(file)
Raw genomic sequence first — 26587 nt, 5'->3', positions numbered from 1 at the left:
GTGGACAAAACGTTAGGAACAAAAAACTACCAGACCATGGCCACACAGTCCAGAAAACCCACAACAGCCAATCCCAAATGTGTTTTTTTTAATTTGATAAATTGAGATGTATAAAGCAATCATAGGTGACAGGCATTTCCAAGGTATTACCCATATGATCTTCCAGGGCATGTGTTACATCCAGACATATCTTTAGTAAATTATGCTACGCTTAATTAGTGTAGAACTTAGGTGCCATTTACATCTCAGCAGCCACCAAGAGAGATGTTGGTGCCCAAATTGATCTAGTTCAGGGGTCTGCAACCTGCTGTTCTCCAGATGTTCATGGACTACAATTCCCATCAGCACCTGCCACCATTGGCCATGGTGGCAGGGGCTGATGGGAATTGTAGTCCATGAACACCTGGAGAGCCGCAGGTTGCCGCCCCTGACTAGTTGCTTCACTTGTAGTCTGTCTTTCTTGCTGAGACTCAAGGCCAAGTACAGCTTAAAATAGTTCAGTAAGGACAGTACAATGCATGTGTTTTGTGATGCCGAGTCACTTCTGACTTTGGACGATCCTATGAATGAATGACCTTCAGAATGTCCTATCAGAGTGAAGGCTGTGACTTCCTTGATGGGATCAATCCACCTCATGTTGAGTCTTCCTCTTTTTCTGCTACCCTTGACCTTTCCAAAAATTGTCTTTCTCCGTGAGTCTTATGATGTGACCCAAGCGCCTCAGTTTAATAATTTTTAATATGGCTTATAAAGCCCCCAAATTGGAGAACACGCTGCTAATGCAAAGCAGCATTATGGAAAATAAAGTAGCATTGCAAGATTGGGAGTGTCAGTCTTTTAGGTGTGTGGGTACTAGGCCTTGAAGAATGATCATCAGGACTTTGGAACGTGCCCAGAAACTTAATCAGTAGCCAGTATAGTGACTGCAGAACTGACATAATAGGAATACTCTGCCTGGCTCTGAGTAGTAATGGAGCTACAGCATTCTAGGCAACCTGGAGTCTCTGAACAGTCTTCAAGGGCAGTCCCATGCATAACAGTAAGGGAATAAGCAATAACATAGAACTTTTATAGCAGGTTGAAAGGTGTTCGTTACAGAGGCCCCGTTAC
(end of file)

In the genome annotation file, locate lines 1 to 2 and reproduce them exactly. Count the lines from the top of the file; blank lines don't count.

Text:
Raw genomic sequence first — 26587 nt, 5'->3', positions numbered from 1 at the left:
GTGGACAAAACGTTAGGAACAAAAAACTACCAGACCATGGCCACACAGTCCAGAAAACCCACAACAGCCAATCCCAAATGTGTTTTTTTTAATTTGATAAATTGAGATGTATAAAGCAATCATAGGTGACAGGCATTTCCAAGGTATTACCCATATGATCTTCCAGGGCATGTGTTACATCCAGACATATCTTTAGTAAATTATGCTACGCTTAATTAGTGTAGAACTTAGGTGCCATTTACATCTCAGCAGCCACCAAGAGAGATGTTGGTGCCCAAATTGATCTAGTTCAGGGGTCTGCAACCTGCTGTTCTCCAGATGTTCATGGACTACAATTCCCATCAGCACCTGCCACCATTGGCCATGGTGGCAGGGGCTGATGGGAATTGTAGTCCATGAACACCTGGAGAGCCGCAGGTTGCCGCCCCTGACTAGTTGCTTCACTTGTAGTCTGTCTTTCTTGCTGAGACTCAAGGCCAAGTACAGCTTAAAATAGTTCAGTAAGGACAGTACAATGCATGTGTTTTGTGATGCCGAGTCACTTCTGACTTTGGACGATCCTATGAATGAATGACCTTCAGAATGTCCTATCAGAGTGAAGGCTGTGACTTCCTTGATGGGATCAATCCACCTCATGTTGAGTCTTCCTCTTTTTCTGCTACCCTTGACCTTTCCAAAAATTGTCTTTCTCCGTGAGTCTTATGATGTGACCCAAGCGCCTCAGTTTAATAATTTTTAATATGGCTTATAAAGCCCCCAAATTGGAGAACACGCTGCTAATGCAAAGCAGCATTATGGAAAATAAAGTAGCATTGCAAGATTGGGAGTGTCAGTCTTTTAGGTGTGTGGGTACTAGGCCTTGAAGAATGATCATCAGGACTTTGGAACGTGCCCAGAAACTTAATCAGTAGCCAGTATAGTGACTGCAGAACTGACATAATAGGAATACTCTGCCTGGCTCTGAGTAGTAATGGAGCTACAGCATTCTAGGCAACCTGGAGTCTCTGAACAGTCTTCAAGGGCAGTCCCATGCATAACAGTAAGGGAATAAGCAATAACATAGAACTTTTATAGCAGGTTGAAAGGTGTTCGTTACAGAGGCCCCGTTAC